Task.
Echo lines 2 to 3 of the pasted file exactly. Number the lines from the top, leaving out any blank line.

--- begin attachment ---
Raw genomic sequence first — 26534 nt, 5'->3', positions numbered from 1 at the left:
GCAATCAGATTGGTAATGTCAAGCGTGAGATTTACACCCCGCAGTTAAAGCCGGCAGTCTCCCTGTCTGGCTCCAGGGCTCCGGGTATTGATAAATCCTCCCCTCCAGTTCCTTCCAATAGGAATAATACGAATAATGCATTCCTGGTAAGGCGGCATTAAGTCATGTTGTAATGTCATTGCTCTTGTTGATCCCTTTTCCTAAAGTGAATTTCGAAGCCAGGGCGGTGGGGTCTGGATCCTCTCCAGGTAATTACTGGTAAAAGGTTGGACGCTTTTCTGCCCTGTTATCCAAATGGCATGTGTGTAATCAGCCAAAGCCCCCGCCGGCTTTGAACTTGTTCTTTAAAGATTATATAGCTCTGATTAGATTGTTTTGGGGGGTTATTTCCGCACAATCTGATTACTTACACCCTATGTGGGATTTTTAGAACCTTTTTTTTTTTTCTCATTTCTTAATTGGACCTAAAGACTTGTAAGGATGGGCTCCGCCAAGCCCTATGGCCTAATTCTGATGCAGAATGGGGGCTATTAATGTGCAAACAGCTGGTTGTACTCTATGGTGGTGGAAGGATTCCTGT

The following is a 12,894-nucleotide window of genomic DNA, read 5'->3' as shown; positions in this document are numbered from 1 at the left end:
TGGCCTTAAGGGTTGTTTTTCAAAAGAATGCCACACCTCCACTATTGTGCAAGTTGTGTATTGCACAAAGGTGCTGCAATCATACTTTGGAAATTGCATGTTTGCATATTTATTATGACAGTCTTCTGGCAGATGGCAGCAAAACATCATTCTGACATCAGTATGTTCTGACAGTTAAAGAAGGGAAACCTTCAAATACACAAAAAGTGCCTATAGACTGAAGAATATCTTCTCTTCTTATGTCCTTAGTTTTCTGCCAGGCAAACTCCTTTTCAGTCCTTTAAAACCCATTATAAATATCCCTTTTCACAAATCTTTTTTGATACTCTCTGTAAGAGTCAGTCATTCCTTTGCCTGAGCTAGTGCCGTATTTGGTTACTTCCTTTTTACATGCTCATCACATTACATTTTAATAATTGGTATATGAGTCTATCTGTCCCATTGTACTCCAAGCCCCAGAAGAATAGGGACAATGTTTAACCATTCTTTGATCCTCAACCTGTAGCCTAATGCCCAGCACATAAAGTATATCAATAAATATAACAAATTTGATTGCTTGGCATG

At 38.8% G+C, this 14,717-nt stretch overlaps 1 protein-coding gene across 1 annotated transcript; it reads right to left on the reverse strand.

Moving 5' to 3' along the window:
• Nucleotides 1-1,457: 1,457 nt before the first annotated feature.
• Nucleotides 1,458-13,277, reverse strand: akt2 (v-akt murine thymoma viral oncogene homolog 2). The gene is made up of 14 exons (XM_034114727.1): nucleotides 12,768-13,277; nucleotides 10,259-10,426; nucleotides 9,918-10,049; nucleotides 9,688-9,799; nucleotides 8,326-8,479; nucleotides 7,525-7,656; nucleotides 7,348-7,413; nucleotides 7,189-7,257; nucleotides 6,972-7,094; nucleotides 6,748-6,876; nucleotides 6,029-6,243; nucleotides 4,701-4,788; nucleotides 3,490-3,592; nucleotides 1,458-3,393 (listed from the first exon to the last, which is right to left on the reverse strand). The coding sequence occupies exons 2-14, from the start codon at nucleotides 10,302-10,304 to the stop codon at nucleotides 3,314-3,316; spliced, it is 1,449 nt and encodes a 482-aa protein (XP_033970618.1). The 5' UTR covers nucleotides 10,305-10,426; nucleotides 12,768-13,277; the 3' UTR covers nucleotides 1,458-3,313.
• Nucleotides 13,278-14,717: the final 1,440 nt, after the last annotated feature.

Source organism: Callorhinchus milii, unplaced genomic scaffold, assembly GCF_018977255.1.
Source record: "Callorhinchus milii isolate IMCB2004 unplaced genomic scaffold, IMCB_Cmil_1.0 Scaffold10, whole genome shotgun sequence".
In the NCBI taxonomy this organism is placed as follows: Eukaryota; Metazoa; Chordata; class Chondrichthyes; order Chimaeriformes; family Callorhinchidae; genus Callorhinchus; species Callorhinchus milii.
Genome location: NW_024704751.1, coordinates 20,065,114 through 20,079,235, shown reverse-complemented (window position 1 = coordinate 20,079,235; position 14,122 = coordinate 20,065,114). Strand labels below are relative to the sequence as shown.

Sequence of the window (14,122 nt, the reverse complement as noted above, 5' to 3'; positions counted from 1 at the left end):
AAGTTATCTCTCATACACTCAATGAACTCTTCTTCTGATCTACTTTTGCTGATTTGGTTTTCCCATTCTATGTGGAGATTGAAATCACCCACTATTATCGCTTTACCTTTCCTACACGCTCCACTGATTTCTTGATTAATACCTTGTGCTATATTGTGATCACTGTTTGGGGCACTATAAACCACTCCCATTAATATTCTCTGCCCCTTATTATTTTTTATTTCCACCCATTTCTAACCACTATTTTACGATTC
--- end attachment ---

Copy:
GCAATCAGATTGGTAATGTCAAGCGTGAGATTTACACCCCGCAGTTAAAGCCGGCAGTCTCCCTGTCTGGCTCCAGGGCTCCGGGTATTGATAAATCCTCCCCTCCAGTTCCTTCCAATAGGAATAATACGAATAATGCATTCCTGGTAAGGCGGCATTAAGTCATGTTGTAATGTCATTGCTCTTGTTGATCCCTTTTCCTAAAGTGAATTTCGAAGCCAGGGCGGTGGGGTCTGGATCCTCTCCAGGTAATTACTGGTAAAAGGTTGGACGCTTTTCTGCCCTGTTATCCAAATGGCATGTGTGTAATCAGCCAAAGCCCCCGCCGGCTTTGAACTTGTTCTTTAAAGATTATATAGCTCTGATTAGATTGTTTTGGGGGGTTATTTCCGCACAATCTGATTACTTACACCCTATGTGGGATTTTTAGAACCTTTTTTTTTTTTCTCATTTCTTAATTGGACCTAAAGACTTGTAAGGATGGGCTCCGCCAAGCCCTATGGCCTAATTCTGATGCAGAATGGGGGCTATTAATGTGCAAACAGCTGGTTGTACTCTATGGTGGTGGAAGGATTCCTGT

The following is a 12,894-nucleotide window of genomic DNA, read 5'->3' as shown; positions in this document are numbered from 1 at the left end: